Origin of uranium isotope variations in early solar nebula condensates

By François L. H. Tissot, Nicolas Dauphas, Lawrence Grossman

Science Advances 04 Mar 2016:
Vol. 2, no. 3, e1501400
DOI: 10.1126/sciadv.1501400

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Supplementary Materials (PDF)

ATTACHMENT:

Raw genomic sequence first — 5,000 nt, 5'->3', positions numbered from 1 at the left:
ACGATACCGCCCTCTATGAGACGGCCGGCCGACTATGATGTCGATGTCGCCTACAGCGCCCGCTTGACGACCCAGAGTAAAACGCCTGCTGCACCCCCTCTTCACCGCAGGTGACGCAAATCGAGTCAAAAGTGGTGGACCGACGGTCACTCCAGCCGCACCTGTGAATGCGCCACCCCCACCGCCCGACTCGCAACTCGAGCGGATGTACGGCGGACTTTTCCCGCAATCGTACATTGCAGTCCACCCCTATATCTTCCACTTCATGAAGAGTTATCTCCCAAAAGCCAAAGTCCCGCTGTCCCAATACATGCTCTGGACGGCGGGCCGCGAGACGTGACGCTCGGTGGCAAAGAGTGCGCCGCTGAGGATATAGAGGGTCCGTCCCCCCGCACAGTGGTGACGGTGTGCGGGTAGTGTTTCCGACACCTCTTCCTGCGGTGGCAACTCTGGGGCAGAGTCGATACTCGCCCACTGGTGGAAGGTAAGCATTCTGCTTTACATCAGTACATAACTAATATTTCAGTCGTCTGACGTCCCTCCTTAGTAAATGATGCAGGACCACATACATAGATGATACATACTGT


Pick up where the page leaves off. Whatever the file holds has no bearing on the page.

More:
“High-temperature condensates found in meteorites display uranium isotopic variations (235U/238U), which complicate dating the solar system’s formation, the origin of which remains mysterious. It is possible that these variations are due to the decay of the short-lived radionuclide 247Cm (t1/2 = 15.6 My) into 235U, but they could also be due to uranium kinetic isotopic fractionation during condensation. We report uranium isotope measurements of meteoritic refractory inclusions that reveal excesses of 235U reaching ~6% relative to average solar system composition, which can only be due to the decay of 247Cm. This allows us to constrain the 247Cm/235U ratio at solar system formation to (1.1 ± 0.3) × 10−4. This value provides new clues on the universality of the rapid neutron capture r-process of nucleosynthesis.”